167This case was brought to the tribunal to determine with whether the interlocutory injunction should be granted or not. First of all, under the Mauritian law, no injunction can be granted if damages would be an adequate alternative remedy to the applicants and whether the respondent can afford to pay those monetary damages. It is clear that the issue at hand concerned the irreversible impact of the project on the environment. If ever the injunction is not granted and the construction processes starts, the battle to preserve the ecosystem would be lost.

168The tribunal adjudicated on this matter by granting the interlocutory injunction in order to preserve the ecosystem pending the main case.

c – Outcome if the case was brought in front of the African Court

169A thorough analysis of the Mauritian environmental law and the case mentioned above leads to the conclusion that the right to environment in not provided as such in under the Mauritian jurisdiction. Group actions are normally brought by NGOS under the ambit of the “public interest litigation” which is unfortunately not recognised under our jurisdiction. The case of Hokoomsing was also fought on procedural grounds rather on the basic right to a proper environment.

170Therefore, the African court or the African commission would be the correct avenue to seek for redress. It has to be highlighted here that Mauritius has not yet submitted its Declaration under Article 34(6) of the African courts protocol. This part would be dealt with in the recommendations.

d – The decision

171This decision is based upon the hypothesis that the communication has fulfilled all the criteria under the African Charter

172The duties of the state. It there is a wide range of rights that have been violated in this case. It has to been pointed out that according to international standards, in order to adhere to human rights, states have to comply with certain duties. These duties can be broken down in 4 levels; the duty to respect, protect, promote and fulfil the human rights under any charter. These duties entail certain negative and positive actions from the state. It has been explained in the case of SERAC V Nigeria that every states burdened themselves with these duties once they become a party to the African Charter.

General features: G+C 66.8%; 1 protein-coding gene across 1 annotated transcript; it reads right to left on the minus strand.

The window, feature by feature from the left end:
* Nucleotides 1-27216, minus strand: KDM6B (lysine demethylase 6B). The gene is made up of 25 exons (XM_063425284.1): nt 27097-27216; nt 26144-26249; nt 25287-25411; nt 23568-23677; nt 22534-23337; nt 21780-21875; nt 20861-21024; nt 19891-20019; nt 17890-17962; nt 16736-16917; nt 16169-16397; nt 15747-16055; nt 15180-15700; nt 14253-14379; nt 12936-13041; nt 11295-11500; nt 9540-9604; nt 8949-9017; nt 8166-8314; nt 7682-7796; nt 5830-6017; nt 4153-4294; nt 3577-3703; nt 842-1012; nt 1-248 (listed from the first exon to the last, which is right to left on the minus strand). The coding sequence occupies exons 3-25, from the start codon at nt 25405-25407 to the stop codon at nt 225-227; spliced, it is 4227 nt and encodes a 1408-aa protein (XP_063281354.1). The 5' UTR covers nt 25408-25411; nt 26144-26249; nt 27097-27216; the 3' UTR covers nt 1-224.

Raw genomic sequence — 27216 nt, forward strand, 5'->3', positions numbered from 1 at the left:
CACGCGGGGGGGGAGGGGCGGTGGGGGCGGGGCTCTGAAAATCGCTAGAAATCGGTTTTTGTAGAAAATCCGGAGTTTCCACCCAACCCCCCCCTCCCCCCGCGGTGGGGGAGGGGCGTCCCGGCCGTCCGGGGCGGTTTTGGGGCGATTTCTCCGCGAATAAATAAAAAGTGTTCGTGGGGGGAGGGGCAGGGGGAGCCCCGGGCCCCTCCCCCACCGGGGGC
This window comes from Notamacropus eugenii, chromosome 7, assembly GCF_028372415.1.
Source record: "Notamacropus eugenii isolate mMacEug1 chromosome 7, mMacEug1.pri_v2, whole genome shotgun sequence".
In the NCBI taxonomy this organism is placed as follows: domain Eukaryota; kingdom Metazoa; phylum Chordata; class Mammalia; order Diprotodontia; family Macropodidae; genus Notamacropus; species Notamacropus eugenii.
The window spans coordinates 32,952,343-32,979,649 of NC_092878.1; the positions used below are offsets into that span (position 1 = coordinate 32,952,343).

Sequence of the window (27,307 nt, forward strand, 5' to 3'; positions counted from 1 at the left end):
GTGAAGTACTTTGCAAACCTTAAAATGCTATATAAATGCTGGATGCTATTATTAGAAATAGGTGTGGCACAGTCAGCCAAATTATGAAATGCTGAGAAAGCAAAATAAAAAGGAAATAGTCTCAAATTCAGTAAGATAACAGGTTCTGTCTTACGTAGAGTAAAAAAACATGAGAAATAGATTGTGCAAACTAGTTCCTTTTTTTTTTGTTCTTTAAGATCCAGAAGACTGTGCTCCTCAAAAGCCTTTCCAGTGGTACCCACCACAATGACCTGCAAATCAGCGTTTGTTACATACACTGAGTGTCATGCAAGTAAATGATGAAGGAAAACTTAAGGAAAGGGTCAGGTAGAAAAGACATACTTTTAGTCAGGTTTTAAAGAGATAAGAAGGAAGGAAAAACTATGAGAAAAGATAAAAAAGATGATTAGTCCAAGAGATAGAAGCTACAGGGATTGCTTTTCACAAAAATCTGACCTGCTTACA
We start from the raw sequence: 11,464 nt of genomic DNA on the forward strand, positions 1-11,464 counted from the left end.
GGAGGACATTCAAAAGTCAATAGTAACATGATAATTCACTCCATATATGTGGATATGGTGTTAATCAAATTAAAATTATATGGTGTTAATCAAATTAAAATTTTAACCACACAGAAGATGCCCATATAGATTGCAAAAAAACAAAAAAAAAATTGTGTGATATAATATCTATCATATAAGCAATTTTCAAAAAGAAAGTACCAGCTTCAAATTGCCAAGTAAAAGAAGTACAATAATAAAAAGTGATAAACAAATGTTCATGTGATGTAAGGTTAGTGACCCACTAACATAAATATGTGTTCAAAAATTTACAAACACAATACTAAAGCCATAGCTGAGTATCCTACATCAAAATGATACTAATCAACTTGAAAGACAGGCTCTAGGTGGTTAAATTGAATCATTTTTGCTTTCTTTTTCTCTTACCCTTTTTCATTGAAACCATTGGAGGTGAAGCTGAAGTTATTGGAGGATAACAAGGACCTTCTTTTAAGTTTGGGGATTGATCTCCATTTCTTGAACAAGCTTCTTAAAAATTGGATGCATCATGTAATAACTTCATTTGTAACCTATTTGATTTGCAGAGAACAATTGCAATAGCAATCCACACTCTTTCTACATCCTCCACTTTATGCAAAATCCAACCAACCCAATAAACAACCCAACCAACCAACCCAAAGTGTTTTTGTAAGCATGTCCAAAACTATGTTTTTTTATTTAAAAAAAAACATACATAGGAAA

173The state of Mauritius would be found to be in violation of the following articles of the African Charter if ever the hotel is constructed.

174Violation of Article 1. First of all there is a violation of article 1 as explained by the case of Jawara V The Gambia as explained above under the paragraph 4.2.2.8.

175Violation of article 16 and 24. If the project of constructing the hotel goes forward, it is an undeniable fact that the right to health and the right to clean environment under the article 16 and article 24 respectively would be violated as the State would fail to respect its minimum duties.

176According to the article 16 of the Charter, states should take necessary measure to protect the health of the people. This has not been taken care of in the case of the construction of the hotel.

177Article 24 establishes the need for a healthy and clean environment which imposes clear obligations on any government. As explained in the case of SERAC V Nigeria, the state has the duty to take reasonable measures to prevent environmental degradation and to ensure sustainable development.

178It is clear that the hotel would be constructed on sand dunes that would lead to san erosion. People would also be prevented the direct access to public beach. The state has failed to enact appropriate measures to protect its citizens from environmental and health problems.

179The state would fail to protect the citizens from the pollution that would be caused by the construction of that hotel hereby harming the health of the people residing nearby. By awarding the BLUP, the state has participated in the harm that could be caused by the construction process. It has given the greenlight to Le Chaland to devastatingly affect the wellbeing of the neighbouring residents.

180The case of SERAC V Nigeria points out that states also have a responsibility to protect their citizens against “damaging acts perpetrated by private parties.” There is an obligation to take steps in order to make sure that the enjoyments of the rights are not disturbed by private parties.